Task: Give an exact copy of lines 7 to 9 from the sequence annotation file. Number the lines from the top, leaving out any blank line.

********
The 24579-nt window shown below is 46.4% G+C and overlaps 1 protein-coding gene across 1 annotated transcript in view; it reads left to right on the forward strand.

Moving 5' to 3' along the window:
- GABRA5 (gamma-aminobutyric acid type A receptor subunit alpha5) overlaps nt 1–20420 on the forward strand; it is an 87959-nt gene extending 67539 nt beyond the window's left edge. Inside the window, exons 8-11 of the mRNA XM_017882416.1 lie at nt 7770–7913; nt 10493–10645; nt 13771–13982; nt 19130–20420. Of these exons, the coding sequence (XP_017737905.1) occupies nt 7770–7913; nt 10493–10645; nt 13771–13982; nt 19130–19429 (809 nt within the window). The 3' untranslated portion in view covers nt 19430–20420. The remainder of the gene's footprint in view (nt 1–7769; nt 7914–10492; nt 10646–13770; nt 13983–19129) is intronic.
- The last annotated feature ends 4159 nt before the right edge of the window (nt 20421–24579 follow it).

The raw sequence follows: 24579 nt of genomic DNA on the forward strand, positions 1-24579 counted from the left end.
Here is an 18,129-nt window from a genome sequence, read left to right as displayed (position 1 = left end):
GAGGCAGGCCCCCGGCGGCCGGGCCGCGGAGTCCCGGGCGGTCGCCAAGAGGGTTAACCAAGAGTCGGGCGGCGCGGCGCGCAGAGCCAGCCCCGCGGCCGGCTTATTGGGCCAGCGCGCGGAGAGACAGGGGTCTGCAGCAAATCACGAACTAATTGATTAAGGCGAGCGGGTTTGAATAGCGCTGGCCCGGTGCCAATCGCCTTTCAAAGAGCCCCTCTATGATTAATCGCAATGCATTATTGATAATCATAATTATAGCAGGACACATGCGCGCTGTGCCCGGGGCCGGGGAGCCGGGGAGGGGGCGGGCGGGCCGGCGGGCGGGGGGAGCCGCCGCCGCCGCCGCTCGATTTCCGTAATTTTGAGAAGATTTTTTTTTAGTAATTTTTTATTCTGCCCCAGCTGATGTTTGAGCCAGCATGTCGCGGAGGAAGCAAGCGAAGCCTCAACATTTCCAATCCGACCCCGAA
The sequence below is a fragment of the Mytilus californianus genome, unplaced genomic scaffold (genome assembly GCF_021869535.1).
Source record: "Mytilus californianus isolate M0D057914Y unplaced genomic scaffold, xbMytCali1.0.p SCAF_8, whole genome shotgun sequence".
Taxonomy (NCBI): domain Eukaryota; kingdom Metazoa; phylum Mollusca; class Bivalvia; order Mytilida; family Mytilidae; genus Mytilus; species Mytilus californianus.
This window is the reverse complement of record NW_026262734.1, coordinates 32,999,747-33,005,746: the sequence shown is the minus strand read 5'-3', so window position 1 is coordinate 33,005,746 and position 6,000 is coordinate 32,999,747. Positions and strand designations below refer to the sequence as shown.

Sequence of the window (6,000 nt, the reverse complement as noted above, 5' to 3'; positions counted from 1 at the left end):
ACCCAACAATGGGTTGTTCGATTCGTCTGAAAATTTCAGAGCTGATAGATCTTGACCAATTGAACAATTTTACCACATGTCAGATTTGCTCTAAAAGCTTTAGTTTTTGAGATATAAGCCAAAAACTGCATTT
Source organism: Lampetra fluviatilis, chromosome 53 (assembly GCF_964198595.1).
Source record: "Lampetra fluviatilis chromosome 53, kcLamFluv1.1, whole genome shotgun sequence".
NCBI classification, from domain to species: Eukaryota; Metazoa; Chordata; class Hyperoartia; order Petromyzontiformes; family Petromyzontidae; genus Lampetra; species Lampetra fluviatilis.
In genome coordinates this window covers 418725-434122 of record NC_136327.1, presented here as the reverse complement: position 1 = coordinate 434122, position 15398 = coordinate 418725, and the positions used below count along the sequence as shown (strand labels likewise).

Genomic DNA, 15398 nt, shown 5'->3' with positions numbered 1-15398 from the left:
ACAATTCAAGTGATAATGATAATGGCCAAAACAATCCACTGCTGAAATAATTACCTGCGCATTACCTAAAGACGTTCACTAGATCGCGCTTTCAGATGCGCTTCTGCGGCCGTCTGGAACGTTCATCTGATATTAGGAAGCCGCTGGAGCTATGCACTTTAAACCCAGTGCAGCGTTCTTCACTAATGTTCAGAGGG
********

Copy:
GAGGCAGGCCCCCGGCGGCCGGGCCGCGGAGTCCCGGGCGGTCGCCAAGAGGGTTAACCAAGAGTCGGGCGGCGCGGCGCGCAGAGCCAGCCCCGCGGCCGGCTTATTGGGCCAGCGCGCGGAGAGACAGGGGTCTGCAGCAAATCACGAACTAATTGATTAAGGCGAGCGGGTTTGAATAGCGCTGGCCCGGTGCCAATCGCCTTTCAAAGAGCCCCTCTATGATTAATCGCAATGCATTATTGATAATCATAATTATAGCAGGACACATGCGCGCTGTGCCCGGGGCCGGGGAGCCGGGGAGGGGGCGGGCGGGCCGGCGGGCGGGGGGAGCCGCCGCCGCCGCCGCTCGATTTCCGTAATTTTGAGAAGATTTTTTTTTAGTAATTTTTTATTCTGCCCCAGCTGATGTTTGAGCCAGCATGTCGCGGAGGAAGCAAGCGAAGCCTCAACATTTCCAATCCGACCCCGAA
The sequence below is a fragment of the Mytilus californianus genome, unplaced genomic scaffold (genome assembly GCF_021869535.1).
Source record: "Mytilus californianus isolate M0D057914Y unplaced genomic scaffold, xbMytCali1.0.p SCAF_8, whole genome shotgun sequence".